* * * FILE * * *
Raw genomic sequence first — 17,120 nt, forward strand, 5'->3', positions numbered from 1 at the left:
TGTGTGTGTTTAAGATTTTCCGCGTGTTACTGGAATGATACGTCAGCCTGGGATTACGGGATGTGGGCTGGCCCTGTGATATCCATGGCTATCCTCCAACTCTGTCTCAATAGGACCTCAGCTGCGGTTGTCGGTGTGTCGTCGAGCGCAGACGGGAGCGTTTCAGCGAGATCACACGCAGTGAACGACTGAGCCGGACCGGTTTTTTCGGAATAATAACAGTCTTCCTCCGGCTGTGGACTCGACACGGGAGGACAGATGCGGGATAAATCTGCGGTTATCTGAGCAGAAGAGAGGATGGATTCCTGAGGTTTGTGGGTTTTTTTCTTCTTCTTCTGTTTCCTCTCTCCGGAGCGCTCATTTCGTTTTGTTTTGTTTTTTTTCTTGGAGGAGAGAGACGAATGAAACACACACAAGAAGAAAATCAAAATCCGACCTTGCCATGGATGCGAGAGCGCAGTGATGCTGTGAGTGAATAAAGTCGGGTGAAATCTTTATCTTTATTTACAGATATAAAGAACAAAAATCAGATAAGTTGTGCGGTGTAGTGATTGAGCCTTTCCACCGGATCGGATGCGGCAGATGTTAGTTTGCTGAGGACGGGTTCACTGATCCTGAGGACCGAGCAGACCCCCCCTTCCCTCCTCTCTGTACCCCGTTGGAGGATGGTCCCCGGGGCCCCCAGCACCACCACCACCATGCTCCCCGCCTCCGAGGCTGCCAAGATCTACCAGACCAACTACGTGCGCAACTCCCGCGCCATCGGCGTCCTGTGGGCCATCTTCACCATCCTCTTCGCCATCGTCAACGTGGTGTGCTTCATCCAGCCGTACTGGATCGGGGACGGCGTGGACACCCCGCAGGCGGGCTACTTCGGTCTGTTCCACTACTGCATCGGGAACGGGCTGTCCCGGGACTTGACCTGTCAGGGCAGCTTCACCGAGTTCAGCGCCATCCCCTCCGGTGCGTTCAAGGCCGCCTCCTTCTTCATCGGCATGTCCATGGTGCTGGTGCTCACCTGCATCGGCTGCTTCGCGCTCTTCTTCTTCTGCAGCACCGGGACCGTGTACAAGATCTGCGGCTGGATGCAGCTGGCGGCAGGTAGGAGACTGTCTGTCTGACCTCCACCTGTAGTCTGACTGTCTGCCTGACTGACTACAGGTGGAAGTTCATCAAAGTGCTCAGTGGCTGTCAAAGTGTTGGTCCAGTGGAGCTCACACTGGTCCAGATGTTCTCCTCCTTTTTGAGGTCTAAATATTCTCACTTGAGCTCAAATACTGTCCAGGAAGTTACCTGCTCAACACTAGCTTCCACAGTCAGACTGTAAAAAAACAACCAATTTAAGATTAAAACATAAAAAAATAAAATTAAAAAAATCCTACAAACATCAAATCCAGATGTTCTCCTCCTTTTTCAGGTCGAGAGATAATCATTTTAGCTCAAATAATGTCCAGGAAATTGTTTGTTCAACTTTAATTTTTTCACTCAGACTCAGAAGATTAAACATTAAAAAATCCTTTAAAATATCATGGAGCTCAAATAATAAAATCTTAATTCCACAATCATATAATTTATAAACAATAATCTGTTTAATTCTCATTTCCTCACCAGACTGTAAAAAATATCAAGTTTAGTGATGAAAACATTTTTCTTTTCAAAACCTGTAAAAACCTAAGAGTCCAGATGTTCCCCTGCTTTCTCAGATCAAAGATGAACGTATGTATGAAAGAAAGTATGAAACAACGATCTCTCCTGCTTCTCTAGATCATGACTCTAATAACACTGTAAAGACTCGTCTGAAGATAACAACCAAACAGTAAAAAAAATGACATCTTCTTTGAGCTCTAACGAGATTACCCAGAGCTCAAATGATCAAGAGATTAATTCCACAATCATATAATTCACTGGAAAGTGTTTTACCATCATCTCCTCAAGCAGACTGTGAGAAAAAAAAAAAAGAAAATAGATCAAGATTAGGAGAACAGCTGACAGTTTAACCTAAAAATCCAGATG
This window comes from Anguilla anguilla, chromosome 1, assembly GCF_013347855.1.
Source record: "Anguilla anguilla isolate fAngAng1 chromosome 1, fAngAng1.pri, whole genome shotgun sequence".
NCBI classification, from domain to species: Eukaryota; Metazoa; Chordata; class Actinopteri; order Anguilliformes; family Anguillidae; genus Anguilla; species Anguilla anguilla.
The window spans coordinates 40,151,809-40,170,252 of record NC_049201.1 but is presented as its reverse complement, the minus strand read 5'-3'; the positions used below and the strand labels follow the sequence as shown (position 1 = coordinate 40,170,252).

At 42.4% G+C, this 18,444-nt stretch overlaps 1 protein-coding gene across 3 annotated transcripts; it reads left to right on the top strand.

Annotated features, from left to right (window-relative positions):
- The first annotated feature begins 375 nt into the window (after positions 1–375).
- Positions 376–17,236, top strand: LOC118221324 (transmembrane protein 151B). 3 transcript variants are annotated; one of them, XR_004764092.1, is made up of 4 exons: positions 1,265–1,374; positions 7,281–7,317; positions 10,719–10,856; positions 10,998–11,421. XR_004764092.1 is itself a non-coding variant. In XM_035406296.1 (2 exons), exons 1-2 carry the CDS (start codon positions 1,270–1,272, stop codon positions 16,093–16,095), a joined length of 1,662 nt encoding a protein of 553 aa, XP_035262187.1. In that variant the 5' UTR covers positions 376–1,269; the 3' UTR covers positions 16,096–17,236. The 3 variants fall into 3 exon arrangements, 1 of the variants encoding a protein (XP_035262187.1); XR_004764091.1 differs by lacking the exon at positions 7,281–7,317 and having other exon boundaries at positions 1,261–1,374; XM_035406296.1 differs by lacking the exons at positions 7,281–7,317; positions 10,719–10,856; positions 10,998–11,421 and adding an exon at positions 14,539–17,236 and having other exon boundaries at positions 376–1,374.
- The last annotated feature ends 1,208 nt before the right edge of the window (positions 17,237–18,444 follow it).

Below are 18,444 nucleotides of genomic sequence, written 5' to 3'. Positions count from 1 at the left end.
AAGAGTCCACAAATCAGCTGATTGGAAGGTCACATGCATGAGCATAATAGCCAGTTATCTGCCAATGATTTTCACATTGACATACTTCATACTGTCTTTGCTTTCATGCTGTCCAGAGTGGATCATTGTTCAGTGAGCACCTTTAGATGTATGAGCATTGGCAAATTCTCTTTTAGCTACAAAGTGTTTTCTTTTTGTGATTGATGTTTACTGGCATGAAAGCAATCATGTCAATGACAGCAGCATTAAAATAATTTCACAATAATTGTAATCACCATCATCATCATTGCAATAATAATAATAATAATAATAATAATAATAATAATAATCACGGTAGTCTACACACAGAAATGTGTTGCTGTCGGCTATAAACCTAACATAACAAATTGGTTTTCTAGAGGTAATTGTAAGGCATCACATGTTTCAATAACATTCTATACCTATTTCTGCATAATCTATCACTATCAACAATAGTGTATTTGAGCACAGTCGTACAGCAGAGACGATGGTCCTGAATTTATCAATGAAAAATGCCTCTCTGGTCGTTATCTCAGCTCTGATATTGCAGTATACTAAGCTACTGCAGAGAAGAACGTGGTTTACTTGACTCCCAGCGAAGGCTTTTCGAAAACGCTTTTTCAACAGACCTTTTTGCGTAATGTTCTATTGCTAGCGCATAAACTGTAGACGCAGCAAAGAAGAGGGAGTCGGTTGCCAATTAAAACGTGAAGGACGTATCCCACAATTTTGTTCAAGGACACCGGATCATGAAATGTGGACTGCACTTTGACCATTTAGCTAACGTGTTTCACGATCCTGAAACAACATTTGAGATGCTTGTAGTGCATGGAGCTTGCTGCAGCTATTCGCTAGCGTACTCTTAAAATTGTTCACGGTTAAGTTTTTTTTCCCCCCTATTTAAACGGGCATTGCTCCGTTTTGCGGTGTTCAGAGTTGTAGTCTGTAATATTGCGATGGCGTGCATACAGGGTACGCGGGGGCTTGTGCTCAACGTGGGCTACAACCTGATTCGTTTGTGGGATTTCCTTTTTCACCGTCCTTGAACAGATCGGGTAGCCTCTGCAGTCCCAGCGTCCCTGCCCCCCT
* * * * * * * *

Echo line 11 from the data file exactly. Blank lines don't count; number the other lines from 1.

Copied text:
- The last annotated feature ends 1,208 nt before the right edge of the window (positions 17,237–18,444 follow it).